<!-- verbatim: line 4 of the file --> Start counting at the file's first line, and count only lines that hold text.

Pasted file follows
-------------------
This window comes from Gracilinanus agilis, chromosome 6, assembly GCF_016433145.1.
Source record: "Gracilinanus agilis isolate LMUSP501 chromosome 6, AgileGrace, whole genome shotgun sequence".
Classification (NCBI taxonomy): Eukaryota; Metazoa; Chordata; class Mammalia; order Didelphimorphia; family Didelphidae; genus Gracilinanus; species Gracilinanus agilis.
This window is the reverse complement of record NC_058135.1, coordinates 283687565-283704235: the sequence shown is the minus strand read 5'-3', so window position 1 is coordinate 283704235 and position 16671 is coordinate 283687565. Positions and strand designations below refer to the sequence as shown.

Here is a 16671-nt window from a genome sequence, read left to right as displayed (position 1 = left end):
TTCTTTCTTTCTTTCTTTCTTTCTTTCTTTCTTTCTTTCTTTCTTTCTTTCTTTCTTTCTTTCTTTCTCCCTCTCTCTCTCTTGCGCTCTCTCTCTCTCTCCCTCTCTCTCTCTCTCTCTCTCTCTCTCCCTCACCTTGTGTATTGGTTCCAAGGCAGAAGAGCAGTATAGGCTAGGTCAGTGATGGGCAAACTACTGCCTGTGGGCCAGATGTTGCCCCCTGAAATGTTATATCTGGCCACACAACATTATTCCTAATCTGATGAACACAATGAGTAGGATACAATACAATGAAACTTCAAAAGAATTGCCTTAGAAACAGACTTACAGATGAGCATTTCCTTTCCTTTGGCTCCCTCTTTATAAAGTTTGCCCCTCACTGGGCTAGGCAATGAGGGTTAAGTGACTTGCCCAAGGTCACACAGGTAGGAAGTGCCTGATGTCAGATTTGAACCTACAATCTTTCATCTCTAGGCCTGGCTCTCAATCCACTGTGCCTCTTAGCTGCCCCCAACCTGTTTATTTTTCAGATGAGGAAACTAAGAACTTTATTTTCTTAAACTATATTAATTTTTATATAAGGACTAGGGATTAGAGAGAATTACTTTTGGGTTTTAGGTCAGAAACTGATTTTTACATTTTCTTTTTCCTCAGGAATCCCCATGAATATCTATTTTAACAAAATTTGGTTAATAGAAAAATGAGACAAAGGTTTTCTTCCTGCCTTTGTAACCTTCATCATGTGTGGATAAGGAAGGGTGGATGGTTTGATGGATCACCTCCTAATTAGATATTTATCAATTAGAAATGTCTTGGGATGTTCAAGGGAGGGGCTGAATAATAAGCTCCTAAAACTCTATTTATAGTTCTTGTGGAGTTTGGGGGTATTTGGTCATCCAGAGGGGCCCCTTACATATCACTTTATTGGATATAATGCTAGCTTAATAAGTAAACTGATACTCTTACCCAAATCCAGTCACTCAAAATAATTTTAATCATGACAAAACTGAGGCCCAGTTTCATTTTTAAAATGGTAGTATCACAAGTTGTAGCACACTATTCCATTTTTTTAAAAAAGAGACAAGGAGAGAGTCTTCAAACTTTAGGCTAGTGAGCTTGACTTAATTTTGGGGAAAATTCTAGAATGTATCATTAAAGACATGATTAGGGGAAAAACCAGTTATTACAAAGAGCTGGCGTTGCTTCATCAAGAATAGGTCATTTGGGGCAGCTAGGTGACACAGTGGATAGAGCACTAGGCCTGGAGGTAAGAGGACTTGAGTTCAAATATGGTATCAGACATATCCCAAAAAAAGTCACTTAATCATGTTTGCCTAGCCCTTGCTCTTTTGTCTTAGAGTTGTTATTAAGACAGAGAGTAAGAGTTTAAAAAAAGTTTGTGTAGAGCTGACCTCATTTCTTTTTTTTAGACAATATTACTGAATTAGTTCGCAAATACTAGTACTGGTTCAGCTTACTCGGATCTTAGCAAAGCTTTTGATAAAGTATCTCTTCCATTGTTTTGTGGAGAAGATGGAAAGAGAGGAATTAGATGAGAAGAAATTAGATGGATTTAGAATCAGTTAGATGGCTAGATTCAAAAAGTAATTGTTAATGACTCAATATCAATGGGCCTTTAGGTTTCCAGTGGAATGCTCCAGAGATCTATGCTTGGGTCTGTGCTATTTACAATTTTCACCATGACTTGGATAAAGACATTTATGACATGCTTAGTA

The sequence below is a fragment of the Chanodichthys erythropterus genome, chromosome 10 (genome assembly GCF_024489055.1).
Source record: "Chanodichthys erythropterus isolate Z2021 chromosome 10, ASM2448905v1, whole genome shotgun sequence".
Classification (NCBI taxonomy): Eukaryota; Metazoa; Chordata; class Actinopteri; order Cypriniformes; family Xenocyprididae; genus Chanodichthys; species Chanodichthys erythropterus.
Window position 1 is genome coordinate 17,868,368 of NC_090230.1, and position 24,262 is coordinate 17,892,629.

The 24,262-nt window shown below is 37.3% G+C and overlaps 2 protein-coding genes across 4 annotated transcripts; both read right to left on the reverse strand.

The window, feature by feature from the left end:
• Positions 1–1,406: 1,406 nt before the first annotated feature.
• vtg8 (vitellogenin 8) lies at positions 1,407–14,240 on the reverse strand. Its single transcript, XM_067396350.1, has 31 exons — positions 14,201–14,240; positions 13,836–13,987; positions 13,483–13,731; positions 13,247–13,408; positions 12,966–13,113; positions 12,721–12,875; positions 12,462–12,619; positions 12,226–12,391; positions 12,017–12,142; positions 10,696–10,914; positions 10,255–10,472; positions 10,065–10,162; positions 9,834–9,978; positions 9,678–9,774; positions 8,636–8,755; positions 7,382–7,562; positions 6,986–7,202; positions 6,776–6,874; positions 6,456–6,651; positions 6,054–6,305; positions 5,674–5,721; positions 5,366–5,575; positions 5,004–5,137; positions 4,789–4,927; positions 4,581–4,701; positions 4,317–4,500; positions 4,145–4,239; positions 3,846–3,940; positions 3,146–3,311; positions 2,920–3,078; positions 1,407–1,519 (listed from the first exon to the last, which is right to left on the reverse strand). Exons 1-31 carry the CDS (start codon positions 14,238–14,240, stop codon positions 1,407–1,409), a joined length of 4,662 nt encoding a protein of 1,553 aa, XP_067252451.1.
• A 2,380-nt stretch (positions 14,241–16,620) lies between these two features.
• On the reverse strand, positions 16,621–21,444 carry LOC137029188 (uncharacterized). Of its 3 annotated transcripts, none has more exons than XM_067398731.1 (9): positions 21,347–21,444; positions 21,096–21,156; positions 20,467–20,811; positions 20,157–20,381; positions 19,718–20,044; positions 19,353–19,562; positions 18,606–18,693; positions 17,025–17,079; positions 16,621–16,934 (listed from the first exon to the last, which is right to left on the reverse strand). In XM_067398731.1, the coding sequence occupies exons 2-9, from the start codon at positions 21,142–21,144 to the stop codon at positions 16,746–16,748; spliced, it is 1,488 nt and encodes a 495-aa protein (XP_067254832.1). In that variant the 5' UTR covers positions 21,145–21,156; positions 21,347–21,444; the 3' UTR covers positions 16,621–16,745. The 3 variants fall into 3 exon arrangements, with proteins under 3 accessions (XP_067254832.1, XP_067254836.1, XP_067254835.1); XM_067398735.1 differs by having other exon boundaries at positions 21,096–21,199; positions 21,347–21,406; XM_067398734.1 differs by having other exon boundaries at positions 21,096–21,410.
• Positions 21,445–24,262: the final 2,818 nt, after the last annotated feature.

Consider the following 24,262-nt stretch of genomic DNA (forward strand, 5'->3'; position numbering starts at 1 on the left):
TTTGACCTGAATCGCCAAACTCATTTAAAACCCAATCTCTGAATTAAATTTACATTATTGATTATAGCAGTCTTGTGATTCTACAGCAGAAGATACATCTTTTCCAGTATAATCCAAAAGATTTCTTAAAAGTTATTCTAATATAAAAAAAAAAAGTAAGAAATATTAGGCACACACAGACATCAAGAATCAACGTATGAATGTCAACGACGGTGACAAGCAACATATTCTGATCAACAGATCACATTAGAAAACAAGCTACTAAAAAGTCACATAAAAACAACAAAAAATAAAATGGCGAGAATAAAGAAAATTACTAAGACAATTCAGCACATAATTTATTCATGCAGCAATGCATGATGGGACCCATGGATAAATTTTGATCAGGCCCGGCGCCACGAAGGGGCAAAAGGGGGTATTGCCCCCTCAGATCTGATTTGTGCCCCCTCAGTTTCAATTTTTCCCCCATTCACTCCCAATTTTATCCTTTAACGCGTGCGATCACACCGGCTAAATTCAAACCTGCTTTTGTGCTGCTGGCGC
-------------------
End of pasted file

This window is the reverse complement of record NC_058135.1, coordinates 283687565-283704235: the sequence shown is the minus strand read 5'-3', so window position 1 is coordinate 283704235 and position 16671 is coordinate 283687565. Positions and strand designations below refer to the sequence as shown.